• C02F3/1205Particular type of activated sludge processes
    • C02F3/121Multistep treatment
    • CCHEMISTRY; METALLURGY
    • C02TREATMENT OF WATER, WASTE WATER, SEWAGE, OR SLUDGE
    • C02FTREATMENT OF WATER, WASTE WATER, SEWAGE, OR SLUDGE
    • C02F3/00Biological treatment of water, waste water, or sewage
    • C02F3/02Aerobic processes
    • C02F3/12Activated sludge processes
    • C02F3/1236Particular type of activated sludge installations
    • C02F3/1242Small compact installations for use in homes, apartment blocks, hotels or the like
    • C02F3/1247Small compact installations for use in homes, apartment blocks, hotels or the like comprising circular tanks with elements, e.g. decanters, aeration basins, in the form of segments, crowns or sectors
    • CCHEMISTRY; METALLURGY
    • C02TREATMENT OF WATER, WASTE WATER, SEWAGE, OR SLUDGE
    • C02FTREATMENT OF WATER, WASTE WATER, SEWAGE, OR SLUDGE
    • C02F3/00Biological treatment of water, waste water, or sewage
    • C02F3/02Aerobic processes
    • C02F3/12Activated sludge processes
    • C02F3/1236Particular type of activated sludge installations
    • C02F3/1257Oxidation ditches
    • CCHEMISTRY; METALLURGY
    • C02TREATMENT OF WATER, WASTE WATER, SEWAGE, OR SLUDGE
    • C02FTREATMENT OF WATER, WASTE WATER, SEWAGE, OR SLUDGE
    • C02F3/00Biological treatment of water, waste water, or sewage
    • C02F3/02Aerobic processes
    • C02F3/12Activated sludge processes
    • C02F3/20Activated sludge processes using diffusers
    • CCHEMISTRY; METALLURGY
    • C02TREATMENT OF WATER, WASTE WATER, SEWAGE, OR SLUDGE
    • C02FTREATMENT OF WATER, WASTE WATER, SEWAGE, OR SLUDGE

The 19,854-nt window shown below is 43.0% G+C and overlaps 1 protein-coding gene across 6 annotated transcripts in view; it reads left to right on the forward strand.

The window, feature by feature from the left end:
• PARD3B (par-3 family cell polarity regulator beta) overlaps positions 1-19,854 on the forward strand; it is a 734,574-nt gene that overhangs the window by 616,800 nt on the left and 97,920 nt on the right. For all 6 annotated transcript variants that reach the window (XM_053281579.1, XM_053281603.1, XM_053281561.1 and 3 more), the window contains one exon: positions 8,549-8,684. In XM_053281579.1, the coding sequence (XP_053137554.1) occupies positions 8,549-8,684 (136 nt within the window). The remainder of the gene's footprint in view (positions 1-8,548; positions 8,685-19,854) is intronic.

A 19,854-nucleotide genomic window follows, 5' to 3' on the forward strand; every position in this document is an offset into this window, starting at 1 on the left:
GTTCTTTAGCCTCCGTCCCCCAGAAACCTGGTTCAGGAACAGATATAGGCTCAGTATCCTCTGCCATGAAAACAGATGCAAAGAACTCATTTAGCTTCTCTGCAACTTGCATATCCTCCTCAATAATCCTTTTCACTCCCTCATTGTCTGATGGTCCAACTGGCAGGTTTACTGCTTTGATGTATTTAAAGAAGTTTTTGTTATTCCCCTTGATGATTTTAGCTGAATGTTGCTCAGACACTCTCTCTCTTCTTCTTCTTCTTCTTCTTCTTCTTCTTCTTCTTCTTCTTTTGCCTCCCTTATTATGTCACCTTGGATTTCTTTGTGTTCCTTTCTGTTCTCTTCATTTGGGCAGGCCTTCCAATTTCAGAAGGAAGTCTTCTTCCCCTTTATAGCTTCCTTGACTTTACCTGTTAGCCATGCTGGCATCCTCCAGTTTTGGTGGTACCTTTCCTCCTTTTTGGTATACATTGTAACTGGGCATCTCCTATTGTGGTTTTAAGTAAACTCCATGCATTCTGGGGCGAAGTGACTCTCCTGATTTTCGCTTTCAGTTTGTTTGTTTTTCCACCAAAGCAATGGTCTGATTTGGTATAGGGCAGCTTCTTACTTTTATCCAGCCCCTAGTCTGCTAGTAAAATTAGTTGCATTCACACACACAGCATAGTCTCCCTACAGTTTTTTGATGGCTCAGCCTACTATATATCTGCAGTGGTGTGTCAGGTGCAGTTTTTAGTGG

• C02F3/00Biological treatment of water, waste water, or sewage
    • C02F3/30Aerobic and anaerobic processes
    • C02F3/301Aerobic and anaerobic treatment in the same reactor
    • CCHEMISTRY; METALLURGY
    • C02TREATMENT OF WATER, WASTE WATER, SEWAGE, OR SLUDGE
    • C02FTREATMENT OF WATER, WASTE WATER, SEWAGE, OR SLUDGE
    • C02F3/00Biological treatment of water, waste water, or sewage
    • C02F3/30Aerobic and anaerobic processes
    • C02F3/302Nitrification and denitrification treatment
    • C02F3/303Nitrification and denitrification treatment characterised by the nitrification
    • CCHEMISTRY; METALLURGY
    • C02TREATMENT OF WATER, WASTE WATER, SEWAGE, OR SLUDGE
    • C02FTREATMENT OF WATER, WASTE WATER, SEWAGE, OR SLUDGE
    • C02F3/00Biological treatment of water, waste water, or sewage
    • C02F3/30Aerobic and anaerobic processes
    • C02F3/308Biological phosphorus removal
    • CCHEMISTRY; METALLURGY
    • C02TREATMENT OF WATER, WASTE WATER, SEWAGE, OR SLUDGE
    • C02FTREATMENT OF WATER, WASTE WATER, SEWAGE, OR SLUDGE
    • C02F7/00Aeration of stretches of water
    • CCHEMISTRY; METALLURGY
    • C02TREATMENT OF WATER, WASTE WATER, SEWAGE, OR SLUDGE
    • C02FTREATMENT OF WATER, WASTE WATER, SEWAGE, OR SLUDGE
    • C02F2101/00Nature of the contaminant
    • C02F2101/10Inorganic compounds
    • C02F2101/16Nitrogen compounds, e.g. ammonia
    • CCHEMISTRY; METALLURGY